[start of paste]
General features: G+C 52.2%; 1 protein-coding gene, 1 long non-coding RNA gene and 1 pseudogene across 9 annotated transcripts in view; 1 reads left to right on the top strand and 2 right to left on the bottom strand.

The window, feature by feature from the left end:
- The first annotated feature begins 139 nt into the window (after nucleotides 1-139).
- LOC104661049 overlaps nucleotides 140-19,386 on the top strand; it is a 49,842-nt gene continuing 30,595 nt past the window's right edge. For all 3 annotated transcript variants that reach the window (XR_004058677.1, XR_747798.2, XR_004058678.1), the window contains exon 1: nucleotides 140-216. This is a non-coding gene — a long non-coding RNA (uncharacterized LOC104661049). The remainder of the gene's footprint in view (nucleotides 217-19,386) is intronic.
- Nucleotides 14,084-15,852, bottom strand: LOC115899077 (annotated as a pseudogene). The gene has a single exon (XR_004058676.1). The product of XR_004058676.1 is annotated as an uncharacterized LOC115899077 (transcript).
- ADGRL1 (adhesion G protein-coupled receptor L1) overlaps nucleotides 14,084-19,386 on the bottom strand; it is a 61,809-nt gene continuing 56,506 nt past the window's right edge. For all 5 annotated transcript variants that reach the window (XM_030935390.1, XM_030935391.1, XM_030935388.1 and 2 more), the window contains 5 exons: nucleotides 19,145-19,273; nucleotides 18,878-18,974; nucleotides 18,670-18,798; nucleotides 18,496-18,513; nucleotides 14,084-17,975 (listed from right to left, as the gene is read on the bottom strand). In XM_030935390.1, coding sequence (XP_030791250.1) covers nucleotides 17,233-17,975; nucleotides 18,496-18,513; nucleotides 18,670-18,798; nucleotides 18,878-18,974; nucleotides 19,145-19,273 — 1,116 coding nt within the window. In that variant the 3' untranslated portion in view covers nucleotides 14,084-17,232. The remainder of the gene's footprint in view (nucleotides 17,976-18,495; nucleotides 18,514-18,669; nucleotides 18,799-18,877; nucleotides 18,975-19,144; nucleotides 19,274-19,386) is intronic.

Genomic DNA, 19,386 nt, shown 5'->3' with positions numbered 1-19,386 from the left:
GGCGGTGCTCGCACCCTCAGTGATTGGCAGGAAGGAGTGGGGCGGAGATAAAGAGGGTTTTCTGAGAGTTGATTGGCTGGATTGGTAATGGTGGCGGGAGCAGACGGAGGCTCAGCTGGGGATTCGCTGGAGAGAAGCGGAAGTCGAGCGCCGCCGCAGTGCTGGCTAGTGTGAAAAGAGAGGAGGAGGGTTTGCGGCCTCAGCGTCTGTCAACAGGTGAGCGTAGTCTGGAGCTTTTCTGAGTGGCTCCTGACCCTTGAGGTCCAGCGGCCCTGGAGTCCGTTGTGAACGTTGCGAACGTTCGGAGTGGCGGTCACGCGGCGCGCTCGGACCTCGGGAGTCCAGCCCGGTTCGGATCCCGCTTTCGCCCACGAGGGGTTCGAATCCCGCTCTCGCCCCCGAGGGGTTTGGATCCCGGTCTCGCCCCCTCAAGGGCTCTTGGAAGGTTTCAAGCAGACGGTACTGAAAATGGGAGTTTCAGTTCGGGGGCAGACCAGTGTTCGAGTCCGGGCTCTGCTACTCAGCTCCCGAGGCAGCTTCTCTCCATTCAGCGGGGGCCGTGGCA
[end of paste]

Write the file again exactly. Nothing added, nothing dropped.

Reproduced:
General features: G+C 52.2%; 1 protein-coding gene, 1 long non-coding RNA gene and 1 pseudogene across 9 annotated transcripts in view; 1 reads left to right on the top strand and 2 right to left on the bottom strand.

The window, feature by feature from the left end:
- The first annotated feature begins 139 nt into the window (after nucleotides 1-139).
- LOC104661049 overlaps nucleotides 140-19,386 on the top strand; it is a 49,842-nt gene continuing 30,595 nt past the window's right edge. For all 3 annotated transcript variants that reach the window (XR_004058677.1, XR_747798.2, XR_004058678.1), the window contains exon 1: nucleotides 140-216. This is a non-coding gene — a long non-coding RNA (uncharacterized LOC104661049). The remainder of the gene's footprint in view (nucleotides 217-19,386) is intronic.
- Nucleotides 14,084-15,852, bottom strand: LOC115899077 (annotated as a pseudogene). The gene has a single exon (XR_004058676.1). The product of XR_004058676.1 is annotated as an uncharacterized LOC115899077 (transcript).
- ADGRL1 (adhesion G protein-coupled receptor L1) overlaps nucleotides 14,084-19,386 on the bottom strand; it is a 61,809-nt gene continuing 56,506 nt past the window's right edge. For all 5 annotated transcript variants that reach the window (XM_030935390.1, XM_030935391.1, XM_030935388.1 and 2 more), the window contains 5 exons: nucleotides 19,145-19,273; nucleotides 18,878-18,974; nucleotides 18,670-18,798; nucleotides 18,496-18,513; nucleotides 14,084-17,975 (listed from right to left, as the gene is read on the bottom strand). In XM_030935390.1, coding sequence (XP_030791250.1) covers nucleotides 17,233-17,975; nucleotides 18,496-18,513; nucleotides 18,670-18,798; nucleotides 18,878-18,974; nucleotides 19,145-19,273 — 1,116 coding nt within the window. In that variant the 3' untranslated portion in view covers nucleotides 14,084-17,232. The remainder of the gene's footprint in view (nucleotides 17,976-18,495; nucleotides 18,514-18,669; nucleotides 18,799-18,877; nucleotides 18,975-19,144; nucleotides 19,274-19,386) is intronic.

Genomic DNA, 19,386 nt, shown 5'->3' with positions numbered 1-19,386 from the left:
GGCGGTGCTCGCACCCTCAGTGATTGGCAGGAAGGAGTGGGGCGGAGATAAAGAGGGTTTTCTGAGAGTTGATTGGCTGGATTGGTAATGGTGGCGGGAGCAGACGGAGGCTCAGCTGGGGATTCGCTGGAGAGAAGCGGAAGTCGAGCGCCGCCGCAGTGCTGGCTAGTGTGAAAAGAGAGGAGGAGGGTTTGCGGCCTCAGCGTCTGTCAACAGGTGAGCGTAGTCTGGAGCTTTTCTGAGTGGCTCCTGACCCTTGAGGTCCAGCGGCCCTGGAGTCCGTTGTGAACGTTGCGAACGTTCGGAGTGGCGGTCACGCGGCGCGCTCGGACCTCGGGAGTCCAGCCCGGTTCGGATCCCGCTTTCGCCCACGAGGGGTTCGAATCCCGCTCTCGCCCCCGAGGGGTTTGGATCCCGGTCTCGCCCCCTCAAGGGCTCTTGGAAGGTTTCAAGCAGACGGTACTGAAAATGGGAGTTTCAGTTCGGGGGCAGACCAGTGTTCGAGTCCGGGCTCTGCTACTCAGCTCCCGAGGCAGCTTCTCTCCATTCAGCGGGGGCCGTGGCA